That alone makes Wyden one of the major authors of the bill coming up for Senate voting.

A Northwest Nobel option?


Linus Torvalds

Former Vice President Al Gore's visit to Portland today and tomorrow has prompted some Nobel Peace Prize thoughts, and in Oregon the idea of nominating a Northwesterner. The prospect shot around the Portland-area Linux circles (drawing some debate as well as approval as it did), starting with this email from Keith Lofstrom:

Since the Nobel Peace Prize is often given to politicians, some disagree with the choices. But it is often given to non-politicians who create international efforts to change the world for the better.

Look at the massive international efforts represented by SC09, and realize that much of it started from the work of a 21[-year-old] Finnish college student named after 1962 Nobel Peace Prize winner Linus Pauling. It would be fitting to honor that international effort by giving a Peace Prize to Linus Torvalds, perhaps in 2011 on the 20th anniversary of the August 1991 Linux announcement, or in 2012 on the 50th anniversary of Pauling's award.

Linux is one of the largest cooperative international efforts ever undertaken. It inspired Ubuntu, One Laptop Per Child, and many other global projects. Linux conquered the supercomputer space, the server space, the embedded computer space - by peaceful means! Linux helped sequence the human genome, helps protect the world computer infrastructure from viral attack, and is now the pathway for millions to learn computer programming and participate in new international efforts.

The 2007 Nobel Peace Prize recipient (a politician some disagree with, please disagree in a different thread, thanks) is giving the keynote to SC09 as I write this. Meaning that we are all three handshakes away from the people that decide on future Peace Prizes. Perhaps it is time to launch some messages through our connections and see what makes it to the committee meetings in Oslo.

According to the list on Wikipedia, the five people to convince are Thorbjørn Jagland (chair), Kaci Kullmann Five (deputy chair), Sissel Rønbeck, Inger-Marie Ytterhorn, and Ågot Valle. We can start by sending them Norsk language Ubuntu disks.

While I imagine Linus Torvalds would be embarrassed by the attention, it would sure make his parents happy. And it would mean one less Peace Prize for a politician.

That list of Linux-related or -inspired developments is only partial. Here in the Northwest, for example, we could add the Free Geek operations in Portland, which do a lot of good for not only the low-income people and non-profit groups they are specifically aimed to help, but also almost everyone who comes into contact with them. The effects though have been world-wide, and are accelerating. And could grow faster with a little more attention.

Probably not a lot of Northwest people outside the Linux community know about Torvalds, or that he lives in the Portland area, or that this is one of the true open-source centers around the globe.

This would be a dramatic way to find out.

A clinic in Pasco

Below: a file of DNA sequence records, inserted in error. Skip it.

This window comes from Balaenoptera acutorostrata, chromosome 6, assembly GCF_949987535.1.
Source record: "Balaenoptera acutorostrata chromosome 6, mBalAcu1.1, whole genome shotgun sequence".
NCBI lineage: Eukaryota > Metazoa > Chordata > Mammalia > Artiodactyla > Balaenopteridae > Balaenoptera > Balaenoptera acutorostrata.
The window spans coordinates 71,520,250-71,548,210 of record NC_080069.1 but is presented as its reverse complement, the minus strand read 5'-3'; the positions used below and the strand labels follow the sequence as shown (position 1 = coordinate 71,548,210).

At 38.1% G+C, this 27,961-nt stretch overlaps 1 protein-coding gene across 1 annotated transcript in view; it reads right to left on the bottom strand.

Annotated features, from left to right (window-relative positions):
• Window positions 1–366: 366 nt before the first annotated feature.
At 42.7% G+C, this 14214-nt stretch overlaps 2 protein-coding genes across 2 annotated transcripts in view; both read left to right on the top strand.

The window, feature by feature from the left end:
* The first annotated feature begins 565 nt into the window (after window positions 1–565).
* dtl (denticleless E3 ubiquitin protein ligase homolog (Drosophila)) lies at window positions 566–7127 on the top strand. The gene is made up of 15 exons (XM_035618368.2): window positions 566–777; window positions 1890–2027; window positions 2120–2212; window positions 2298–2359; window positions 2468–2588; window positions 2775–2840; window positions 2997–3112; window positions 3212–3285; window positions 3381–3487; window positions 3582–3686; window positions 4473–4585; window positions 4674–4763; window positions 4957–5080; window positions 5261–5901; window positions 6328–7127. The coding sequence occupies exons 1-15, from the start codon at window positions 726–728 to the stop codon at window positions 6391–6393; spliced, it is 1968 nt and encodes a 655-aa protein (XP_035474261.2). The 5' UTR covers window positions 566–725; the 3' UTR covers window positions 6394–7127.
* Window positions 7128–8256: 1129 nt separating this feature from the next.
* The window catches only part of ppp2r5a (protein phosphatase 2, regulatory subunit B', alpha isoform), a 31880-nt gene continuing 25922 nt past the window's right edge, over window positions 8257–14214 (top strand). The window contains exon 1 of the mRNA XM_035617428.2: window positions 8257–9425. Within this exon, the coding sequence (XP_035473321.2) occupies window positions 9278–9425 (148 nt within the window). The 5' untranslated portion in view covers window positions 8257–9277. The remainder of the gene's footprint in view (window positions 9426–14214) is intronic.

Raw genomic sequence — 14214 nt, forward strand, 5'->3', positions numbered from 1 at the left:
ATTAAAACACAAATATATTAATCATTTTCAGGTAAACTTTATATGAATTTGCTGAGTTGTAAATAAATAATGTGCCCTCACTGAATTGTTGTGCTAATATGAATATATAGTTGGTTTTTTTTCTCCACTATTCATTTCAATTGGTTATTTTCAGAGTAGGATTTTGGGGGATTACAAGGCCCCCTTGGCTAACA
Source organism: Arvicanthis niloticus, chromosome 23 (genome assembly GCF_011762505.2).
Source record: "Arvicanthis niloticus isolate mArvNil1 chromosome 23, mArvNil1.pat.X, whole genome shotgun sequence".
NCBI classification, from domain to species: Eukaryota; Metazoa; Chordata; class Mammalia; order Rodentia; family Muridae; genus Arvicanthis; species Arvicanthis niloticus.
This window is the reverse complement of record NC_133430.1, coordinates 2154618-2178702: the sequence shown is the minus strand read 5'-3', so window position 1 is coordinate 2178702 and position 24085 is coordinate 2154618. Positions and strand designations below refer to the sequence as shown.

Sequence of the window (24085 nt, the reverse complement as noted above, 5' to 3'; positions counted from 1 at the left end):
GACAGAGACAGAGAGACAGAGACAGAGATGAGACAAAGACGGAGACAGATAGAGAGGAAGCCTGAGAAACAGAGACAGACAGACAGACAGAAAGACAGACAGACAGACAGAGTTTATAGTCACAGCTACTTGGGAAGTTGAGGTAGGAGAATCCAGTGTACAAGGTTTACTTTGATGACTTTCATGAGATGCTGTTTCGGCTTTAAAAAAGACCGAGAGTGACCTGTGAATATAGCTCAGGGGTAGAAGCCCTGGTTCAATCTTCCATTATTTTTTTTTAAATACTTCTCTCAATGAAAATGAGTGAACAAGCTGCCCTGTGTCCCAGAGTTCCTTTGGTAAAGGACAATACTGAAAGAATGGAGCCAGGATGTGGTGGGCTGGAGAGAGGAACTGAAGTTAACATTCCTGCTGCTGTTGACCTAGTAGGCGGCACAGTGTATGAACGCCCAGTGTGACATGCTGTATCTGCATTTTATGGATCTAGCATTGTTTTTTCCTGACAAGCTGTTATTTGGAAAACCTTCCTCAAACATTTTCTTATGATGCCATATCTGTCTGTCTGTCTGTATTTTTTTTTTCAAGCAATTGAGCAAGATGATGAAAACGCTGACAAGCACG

The Pasco City Council has approved a new medical clinic in town - not one, it should be noted up front, that offers abortions. It has been the subject of demonstrations and protests, though, because it will be run by Planned Parenthood.

There's an overview in this post at McCranium, which also has a link to a Tri-City Herald story.

There'll be more on this.



A book we're going to track down and check out: From a black scholar writing about race relations in a different way, "Searching for Whitopia: An Improbable Journey to the Heart of White America."

Usually, we'd wait to read it before writing about it here, but this is an unusual case - its existence says something notable. Rich Benjamin, a senior fellow at Demos, a New York think tank, took note that in many metro areas around the country are becoming more racially and ethnically diverse, but that some fast-growers have been moving the other way, from (say) off-white to more white. The statistical cutoff was places more white than the country overall, growing at least 6% since 2000 and the bulk (at least 90%) or newcomers being white. White places, in other words, getting white - or maybe, destination spots for white flight?

The Coeur d'Alene Press has a piece on this because Coeur d'Alene was one of the handful of places around the country Benjamin focused on. (The next nearest was St. George, Utah. Both are excellent choices for what he was working on.)

The Press reports, "Benjamin spent four months in 2007 living in a rented split-level cabin on Hayden Lake. He hosted dinner parties, fished, bowled and played golf. . . . While in North Idaho, he attended his first demolition derby at the Kootenai County Fairgrounds, and at the Bonner County Fair and Rodeo, he ate bratwurst, admired 4-H entries and perused farm equipment. Benjamin had a coffee date with Coeur d'Alene Mayor Sandi Bloem at Java on Sherman, and spent time with a plethora of other influential Panhandle folk, from Alice Rankin, the wife of former Kootenai County Commissioner Ron Rankin, who passed away in 2004, to attorney Norm Gissel. He hung out with a group of retired Los Angeles police officers, and attended a three-day white separatist conference at a church in Sandpoint."

This is going to be a must-read.

An Olympic freezeout

An excellent Seattle Times report details where the Vancouver Olympics tickets, which are supposed to number about 1.6 million, actually are slated to go. About a third go in-house, to the "Olympic family," and of the rest just 35,000 originally were slated to be available to the general United States public (though that might be boosted to 90,000 because of an internal transfer).